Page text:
Now when some folks think of Australia, they imagine cuddly koalas, cute kangaroos, and beautiful sandy beaches bounded by a big blue ocean where one can swim, snorkel, and surf the day away, while laid back Aussies wander around saying things like “g’day” and “no worries.” When other folks think of Australia, they imagine a dry and dusty place landscape literally crawling with a vast and deadly array of spiders, snakes, and scorpions.

Regular readers of this column are likely to assume—and reasonably so—that I am among those who equate the continent of Australia with the imminent, constant and entirely inconvenient threat of danger, death, and doom. So it may come as a surprise that, as we made our plans to visit Australia, the idea that some of its non-human inhabitants might have it in for me never crossed my mind.

Maybe I was too focused on getting there. Or maybe, I was too obsessed with the thought of never coming back. Or maybe I was just too enamored with the word “biodiversity” to fully appreciate its meaning. Either way, in the course of planning this trip I apparently failed to consider some of the more likely means by which I could meet my end.

That is, until I mentioned it to my doctor about four days before we were scheduled to leave.

I was there for a routine checkup but decided to take the opportunity to inquire about any additional immunizations the Jarhead and I might need, or if there were any areas of the country we should avoid, or any epidemics that might justify cancelling the trip and allow us to qualify for a full refund. Having been a patient of his for five years, I fully expected Dr. J. to nod and smile patiently in response to my queries, and then to gently allay my concerns while jotting down a few notes to add to the mountain of evidence he and the Jarhead would rely upon when the time finally arrived to have me committed.

But that did not happen. Or, more accurately, that’s not ALL that happened.

For although he did in fact nod, he most definitely did not smile patiently. In fact, he did not smile at all. At best it was a grim grimace. And while he did attempt to allay MY concerns (while jotting down a few notes to add to the mountain of evidence he and the Jarhead would rely upon when the time finally arrived to have me committed, of course) he then proceeded to—gravely and resolutely—express a few concerns of his own.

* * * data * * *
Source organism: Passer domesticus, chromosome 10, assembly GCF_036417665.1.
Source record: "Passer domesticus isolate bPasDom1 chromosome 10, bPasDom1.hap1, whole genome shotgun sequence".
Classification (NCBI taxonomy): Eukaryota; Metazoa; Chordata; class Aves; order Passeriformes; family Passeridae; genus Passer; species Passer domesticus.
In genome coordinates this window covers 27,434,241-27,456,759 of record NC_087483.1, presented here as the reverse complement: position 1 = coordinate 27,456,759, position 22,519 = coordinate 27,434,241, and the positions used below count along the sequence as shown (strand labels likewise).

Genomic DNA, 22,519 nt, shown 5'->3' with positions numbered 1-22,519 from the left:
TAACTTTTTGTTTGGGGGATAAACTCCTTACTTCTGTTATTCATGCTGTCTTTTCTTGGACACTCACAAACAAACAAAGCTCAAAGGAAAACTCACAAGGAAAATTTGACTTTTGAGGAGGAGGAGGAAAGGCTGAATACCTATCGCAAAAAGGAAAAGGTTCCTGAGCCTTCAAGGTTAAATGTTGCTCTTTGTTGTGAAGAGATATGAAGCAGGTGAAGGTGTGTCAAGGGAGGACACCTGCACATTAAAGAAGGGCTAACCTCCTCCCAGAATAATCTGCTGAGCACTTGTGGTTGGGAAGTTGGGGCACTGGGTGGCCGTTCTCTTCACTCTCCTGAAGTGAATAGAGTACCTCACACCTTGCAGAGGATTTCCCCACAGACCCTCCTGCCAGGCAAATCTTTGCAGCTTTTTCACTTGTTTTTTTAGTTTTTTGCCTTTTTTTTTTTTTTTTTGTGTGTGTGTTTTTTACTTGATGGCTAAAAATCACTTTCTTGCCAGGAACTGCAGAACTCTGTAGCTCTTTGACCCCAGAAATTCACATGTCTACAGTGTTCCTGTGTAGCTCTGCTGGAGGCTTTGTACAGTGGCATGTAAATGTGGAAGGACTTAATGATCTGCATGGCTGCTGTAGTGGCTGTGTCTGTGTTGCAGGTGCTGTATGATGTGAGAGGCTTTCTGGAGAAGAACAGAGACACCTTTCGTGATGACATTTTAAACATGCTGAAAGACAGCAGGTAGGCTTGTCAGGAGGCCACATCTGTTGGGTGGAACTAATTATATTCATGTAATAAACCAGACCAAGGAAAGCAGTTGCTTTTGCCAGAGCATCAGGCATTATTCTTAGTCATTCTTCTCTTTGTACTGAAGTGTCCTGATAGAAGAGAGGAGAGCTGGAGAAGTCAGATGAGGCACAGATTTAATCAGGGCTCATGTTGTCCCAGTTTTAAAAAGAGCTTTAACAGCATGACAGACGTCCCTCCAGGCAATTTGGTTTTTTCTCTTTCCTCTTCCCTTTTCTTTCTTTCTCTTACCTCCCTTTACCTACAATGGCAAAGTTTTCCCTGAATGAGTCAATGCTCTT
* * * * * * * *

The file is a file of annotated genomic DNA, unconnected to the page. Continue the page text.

Like the fact that Australia is home to some of the deadliest creatures on Earth—including the single most venomous snake in the world (the inland taipan, in case you’re wondering) and the redback spider whose bite can send you into anaphylaxis and kill you in less than five minutes. Not to mention all the scorpions, sharks, and other life forms that have evolved in isolation and whose impact on visitors to Australia has yet to be fully quantified.

How’s that for a plot twist? I go into the guy’s office just a little worried about one or three minor things, and come out of there completely terrified about five or six others. It was like going to bed with the faint sense that you may have forgotten to lock all the doors, and waking up to find your normally sane and supportive spouse speculating in rambling fashion about how many armed intruders may be rummaging around and wreaking havoc downstairs.

Yikes!

From there he advised me as to the places to stay away from and the activities to avoid. In the interest of time, I’ll put it in these terms: Wilderness, bad; urban areas located near medical treatment facilities, good. Alone, bad; crowds—especially crowds comprised of licensed medical professionals—good.

Although I took his advice very seriously, I also took a moment to have a brief panic attack in the privacy of my own car before calling the Jarhead to tell him what we were up against. He laughed and said we would be fine. We had no plans to go hiking in the outback, after all; and snakes were not likely to venture into the city. As far as deadly spiders were concerned, he reasoned that we would be staying at the largest and most popular resort in the area, and that the place wouldn’t enjoy the ratings it had if it were infested with spiders of any kind.

Flash forward a week. We have arrived at said hotel, entered our room, kicked off our shoes, and set down our bags. At first we just stood and marveled at the layout and the modern décor. Then we spent some time commenting on the differences between the furnishings and fixtures in this room and the rooms we’d seen in North America and Europe. Like the toilet, seen here, attached to the vanity, with the flush buttons (one for when you go number one, and the other for when you go number two) at the far left side.

Aussie Loo 3

And this tub/shower combo, with two water outlets—one for when you want to stand, and another when you want to sit or lie down.

Aussie Tub

We were just about to flush the toilet to see which direction the water would spin when I made a startling discovery: a big, juicy—and most assuredly deadly—spider was clinging to the ceiling above our open suitcases.

My first instinct was to run over to my suitcase, slam it shut, drag it out the door and onto the elevator.

Okay, that was a lie. My first instinct was to scream.

But I didn’t want to make a scene, so instead I clasped one hand over my mouth and shrieked through my fingers while pointing at the ceiling, all the while RESISTING the urge to run over to my suitcase, slam it shut, and drag it out the door and onto the elevator. I resisted in part because slamming it shut would not be enough to keep the contents inside as I bolted from the room, but mostly because I KNEW that no matter how quickly and masterfully I could dash over, grab the bag, and whisk it out the door, that spider would have rappelled—even more quickly and masterfully—from the ceiling and down into my shirt, and instead of streaking out of the room with my suitcase in tow, I would have wound up running and jumping up and down in place while screaming and crying at the top of my lungs and tearing at my clothes until I was naked and they were little more than a pile of fabric scraps on the floor.